In other words, Grey would have put a significant amount of money aside
to pay the vendors and the only people who would have gotten upset because
of that would have been the bank. The bank would have gotten less recovery
but, in the end, the banks had already exceeded the recovery expectation.
USG: Now do you or the family have any stock
left or any ownership at all?
USG: Was that the worst day of your life?
LS: There were two. One was the day of the auction and the second
was April 26.
USG: The day you separated from the company
LS: Separated, yeah, separated from the company. I had some fairly
fundamental disagreements with the new owners about how to run the business
and told them so.
USG: That must have been very hard to say.
LS: That’s what still keeps me up at night. I have a really hard
time with what happened to our employees and our vendors.
USG: So how are you doing?
LS: I’ve been away for the most part of the year. I’ve done some
consulting; I work with some in the industry, so I actually feel pretty
good. The biggest issue I struggled with this past year is whether or
not I want to be in the industry. I could very well get out. I could probably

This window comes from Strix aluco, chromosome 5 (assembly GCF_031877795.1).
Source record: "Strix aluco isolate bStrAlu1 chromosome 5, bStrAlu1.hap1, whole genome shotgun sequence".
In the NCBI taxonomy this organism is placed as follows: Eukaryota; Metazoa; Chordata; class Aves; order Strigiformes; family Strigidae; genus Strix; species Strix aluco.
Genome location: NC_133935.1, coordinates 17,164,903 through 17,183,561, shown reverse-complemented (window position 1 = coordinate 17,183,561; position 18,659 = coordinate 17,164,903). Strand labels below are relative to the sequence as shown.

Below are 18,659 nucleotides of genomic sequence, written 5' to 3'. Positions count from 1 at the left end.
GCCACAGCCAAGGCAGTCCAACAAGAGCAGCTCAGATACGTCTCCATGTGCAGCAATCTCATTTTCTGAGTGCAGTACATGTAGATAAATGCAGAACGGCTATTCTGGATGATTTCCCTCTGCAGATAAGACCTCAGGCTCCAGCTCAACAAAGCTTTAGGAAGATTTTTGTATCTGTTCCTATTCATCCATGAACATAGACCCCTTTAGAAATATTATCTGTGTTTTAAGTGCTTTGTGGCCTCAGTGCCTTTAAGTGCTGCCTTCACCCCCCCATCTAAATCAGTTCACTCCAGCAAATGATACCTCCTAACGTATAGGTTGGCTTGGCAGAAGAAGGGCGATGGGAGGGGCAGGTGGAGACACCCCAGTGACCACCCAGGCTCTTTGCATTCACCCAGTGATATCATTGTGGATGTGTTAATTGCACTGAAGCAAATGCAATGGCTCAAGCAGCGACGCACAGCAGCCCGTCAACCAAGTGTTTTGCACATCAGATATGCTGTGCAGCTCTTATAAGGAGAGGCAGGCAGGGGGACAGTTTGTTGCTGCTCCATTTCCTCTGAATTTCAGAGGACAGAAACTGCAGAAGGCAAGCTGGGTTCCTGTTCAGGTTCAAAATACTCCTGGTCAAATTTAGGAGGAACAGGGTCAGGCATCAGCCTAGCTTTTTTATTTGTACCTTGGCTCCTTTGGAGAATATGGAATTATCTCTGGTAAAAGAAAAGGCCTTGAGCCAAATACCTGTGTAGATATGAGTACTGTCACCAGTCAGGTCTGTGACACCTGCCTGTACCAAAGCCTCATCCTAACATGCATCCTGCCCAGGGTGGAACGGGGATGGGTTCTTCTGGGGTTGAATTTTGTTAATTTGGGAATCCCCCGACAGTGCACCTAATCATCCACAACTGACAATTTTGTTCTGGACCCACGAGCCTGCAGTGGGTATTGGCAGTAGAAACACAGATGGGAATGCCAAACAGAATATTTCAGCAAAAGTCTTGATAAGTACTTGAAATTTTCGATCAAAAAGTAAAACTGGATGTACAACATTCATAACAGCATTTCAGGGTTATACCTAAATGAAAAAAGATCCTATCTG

make, personally from an annual income standpoint, a lot more money out
of the industry using my CEO skills. I’m a CEO. I’m very much an operational
USG: There’s opportunity out there, isn’t there?
LS: Yeah there is, I see a lot of opportunity.
USG: Don’t you have a new company formed and
aren’t you getting ready to roll?
LS: I have a company called SMI, which is an impact aluminum system company,
and we recently bought a small local temperer in Florida about four weeks
[Editor’s note: now two months] ago. We’ve named it Architectural Glass
Products. I’ve got something else, but I’ll give you that later.
I want to do it more for the challenge. But I do know there are certain
things out there that I’m never going to do again. I am never going to
leverage the company again.
still go back to the history of when Arch really grew and was successful.
A lot of it was by adding the right pieces and making sure we didn’t add
too many pieces. I also don’t want to get that big again.
USG: This has got to be just so incredibly difficult
on many levels. One of them, I’m sure, is having had so many members of